Generally once I’m on the lookout for issues to put in writing about I’ll sort one thing imprecise into Pinterest (like, say “cross sew”) and simply see what comes up. Generally it is going to be patterns, generally academic posts, however there’s normally one thing fascinating that provides me an concept of one thing to put in writing about.
That’s the place the publish about cross stitching a QR code got here from, by the best way.
Anyway, I used to be doing that just lately and I got here throughout this publish from Skip to My Lou about cross stitched letters to make use of as residence decor.
Tremendous cute, proper?
The one drawback is, the publish is from 2018 and I can’t discover that that specific product exists anymore.
However it did get me pondering. It appears to be like like the bottom letter is wood, and she or he talks about it having pre-drilled holes to make the stitches. However I’m wondering for those who couldn’t do the identical form of factor with paperboard or heavy posterboard.
You would simply lower out the letters, then work out the place your holes must go to have the ability to make sufficient holes so you possibly can cross sew on it (for instance you want at the least three holes per row with a view to make two stitches, as you possibly can see within the photograph) and evenly area them throughout the letter.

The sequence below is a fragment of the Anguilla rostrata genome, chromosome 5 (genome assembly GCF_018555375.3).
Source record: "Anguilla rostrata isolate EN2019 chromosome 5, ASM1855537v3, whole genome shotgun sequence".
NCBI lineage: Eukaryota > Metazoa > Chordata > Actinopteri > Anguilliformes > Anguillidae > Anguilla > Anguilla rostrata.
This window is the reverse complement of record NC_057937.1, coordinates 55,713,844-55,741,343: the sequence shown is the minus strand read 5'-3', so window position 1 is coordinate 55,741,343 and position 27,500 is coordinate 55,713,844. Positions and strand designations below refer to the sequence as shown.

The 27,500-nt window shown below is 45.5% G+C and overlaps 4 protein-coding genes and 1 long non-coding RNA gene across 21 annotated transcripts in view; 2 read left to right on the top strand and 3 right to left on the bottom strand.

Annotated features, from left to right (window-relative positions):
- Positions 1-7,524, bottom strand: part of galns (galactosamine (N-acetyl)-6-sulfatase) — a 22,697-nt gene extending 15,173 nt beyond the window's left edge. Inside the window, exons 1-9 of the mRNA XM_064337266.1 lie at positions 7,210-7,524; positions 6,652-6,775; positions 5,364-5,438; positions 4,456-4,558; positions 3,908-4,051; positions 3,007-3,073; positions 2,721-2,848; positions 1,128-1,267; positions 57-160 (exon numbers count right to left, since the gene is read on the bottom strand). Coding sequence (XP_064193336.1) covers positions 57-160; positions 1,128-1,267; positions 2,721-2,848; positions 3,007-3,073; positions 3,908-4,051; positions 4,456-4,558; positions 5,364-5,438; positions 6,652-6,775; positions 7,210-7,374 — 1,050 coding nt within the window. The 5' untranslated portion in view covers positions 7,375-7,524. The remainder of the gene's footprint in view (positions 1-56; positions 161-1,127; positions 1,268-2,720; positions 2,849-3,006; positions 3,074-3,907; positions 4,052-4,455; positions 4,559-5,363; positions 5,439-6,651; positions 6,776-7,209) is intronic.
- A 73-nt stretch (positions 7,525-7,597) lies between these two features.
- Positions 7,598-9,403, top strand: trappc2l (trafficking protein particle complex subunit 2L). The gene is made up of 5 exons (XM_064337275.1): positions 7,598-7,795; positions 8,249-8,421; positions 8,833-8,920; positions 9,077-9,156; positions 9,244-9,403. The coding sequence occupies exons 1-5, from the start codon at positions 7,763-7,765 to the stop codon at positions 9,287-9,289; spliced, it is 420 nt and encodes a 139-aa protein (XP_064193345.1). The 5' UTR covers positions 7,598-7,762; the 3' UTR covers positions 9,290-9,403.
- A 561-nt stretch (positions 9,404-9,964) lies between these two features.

Then you need to use one thing sharp to poke holes the place you’ve gotten marked. Relying on the thickness of your base letter you may doubtlessly do that with a pointy stitching needle, or you may attempt a knitting needle, or very rigorously use a craft knife to poke small holes.
It is a nice setup for a primary youngsters’ cross sew mission, as a result of they will sew with yarn and an enormous plastic needle (after all be certain that the needle will match by way of the outlet you’ve made with yarn on it) and simply concentrate on making the x form.
Should you give this a attempt I’d love to listen to the way it works! Or if you understand of a supply for wood letters with drilled holes, tell us.
[Photo: Skip to My Lou]